One thing is for sure: David Fincher has done it again with The Social Network. But what is it that he’s done, exactly?
If The Social Network is just a movie, Facebook is just a website— and, at one point, it was. The film follows a brilliant young programmer, Mark Zuckerberg as he ruthlessly makes his way from unnoticed college dormling to America’s youngest billionaire and CEO of the popular social site. And it’s based on a true story! Or is it?
After leaving the theater, most viewers of the film will want to go only one place: online. A few might Google, “Winklevoss twins” to see if the real Harvard rowers (plaintiffs in a claim suit over the invention of Facebook) are honestly as god-like in physique as a replicated Armie Hammer. Most, however, will be fact-checking, plumbing the confusing depths Zuckerberg’s legal battles and his private life.
Some might be disappointed when they find out that much of the film is conjecture and dramatization, adapted from the convoluted narrative in Ben Mezrich’s novel, The Accidental Billionaires. The movie’s screenwriter, Anthony Sorkin has acknowledged the fictional nature of his treatment. “I don’t want my fidelity to be to the truth; I want it to be to storytelling,” he said in an interview with New York magazine. “What is the big deal about accuracy purely for accuracy’s sake?”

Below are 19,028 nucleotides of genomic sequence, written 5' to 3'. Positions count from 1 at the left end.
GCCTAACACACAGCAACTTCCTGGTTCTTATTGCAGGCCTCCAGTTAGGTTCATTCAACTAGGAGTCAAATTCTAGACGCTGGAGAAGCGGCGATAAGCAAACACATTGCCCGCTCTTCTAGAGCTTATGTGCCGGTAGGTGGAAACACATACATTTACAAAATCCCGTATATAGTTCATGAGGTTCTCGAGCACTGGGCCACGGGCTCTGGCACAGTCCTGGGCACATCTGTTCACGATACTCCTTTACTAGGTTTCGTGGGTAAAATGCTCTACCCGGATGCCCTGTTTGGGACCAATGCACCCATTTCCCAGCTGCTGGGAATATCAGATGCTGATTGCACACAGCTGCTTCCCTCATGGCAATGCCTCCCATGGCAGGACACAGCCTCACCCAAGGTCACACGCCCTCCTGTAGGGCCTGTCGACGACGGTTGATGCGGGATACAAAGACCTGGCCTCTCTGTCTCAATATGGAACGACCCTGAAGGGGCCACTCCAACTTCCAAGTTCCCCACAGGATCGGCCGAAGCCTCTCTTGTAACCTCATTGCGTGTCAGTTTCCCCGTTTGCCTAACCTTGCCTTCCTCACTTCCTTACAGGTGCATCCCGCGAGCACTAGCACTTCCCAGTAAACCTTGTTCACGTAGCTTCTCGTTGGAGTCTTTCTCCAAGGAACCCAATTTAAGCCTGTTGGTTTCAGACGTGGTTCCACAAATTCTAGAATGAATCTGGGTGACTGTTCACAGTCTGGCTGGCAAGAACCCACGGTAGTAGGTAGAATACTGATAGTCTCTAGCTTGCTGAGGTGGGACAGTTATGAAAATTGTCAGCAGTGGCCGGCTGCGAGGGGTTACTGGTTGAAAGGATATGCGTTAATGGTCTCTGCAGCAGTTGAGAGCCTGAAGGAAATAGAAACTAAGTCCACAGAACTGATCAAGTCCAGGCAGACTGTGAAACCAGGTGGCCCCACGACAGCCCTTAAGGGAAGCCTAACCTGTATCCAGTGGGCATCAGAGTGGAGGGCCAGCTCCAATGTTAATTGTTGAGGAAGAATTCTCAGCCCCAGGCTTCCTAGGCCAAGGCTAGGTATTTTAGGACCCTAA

I’m with Sorkin on this one; a good film is a good film. Whether or not the story told in the film actually happened, it is insightfully conceived, masterfully crafted, and provocatively delivered. Co-stars Andrew Garfield, Armie Hammer, Mara Rooney, and even Justin Timberlake contribute strong performances but it is Jesse Eisenberg that steals the show.
His Zuckerberg —the scrawny embodiment of ambition— is as chillingly inaccessible as he is disconcertingly familiar. The viewer might be disturbed to recall something of the impetuous programmer in some friend or family member or co-worker. It’s no wonder that a few critics are crying Oscar.
Overall, the film’s frenetic pace and scathing volleys of dialogue are fascinating and cap off with an ending that is utterly engaging. Better than a boring biopic filled with quotes and figures, The Social Network is a film that merges fact and fiction into a forceful chimera of emotion and entertainment.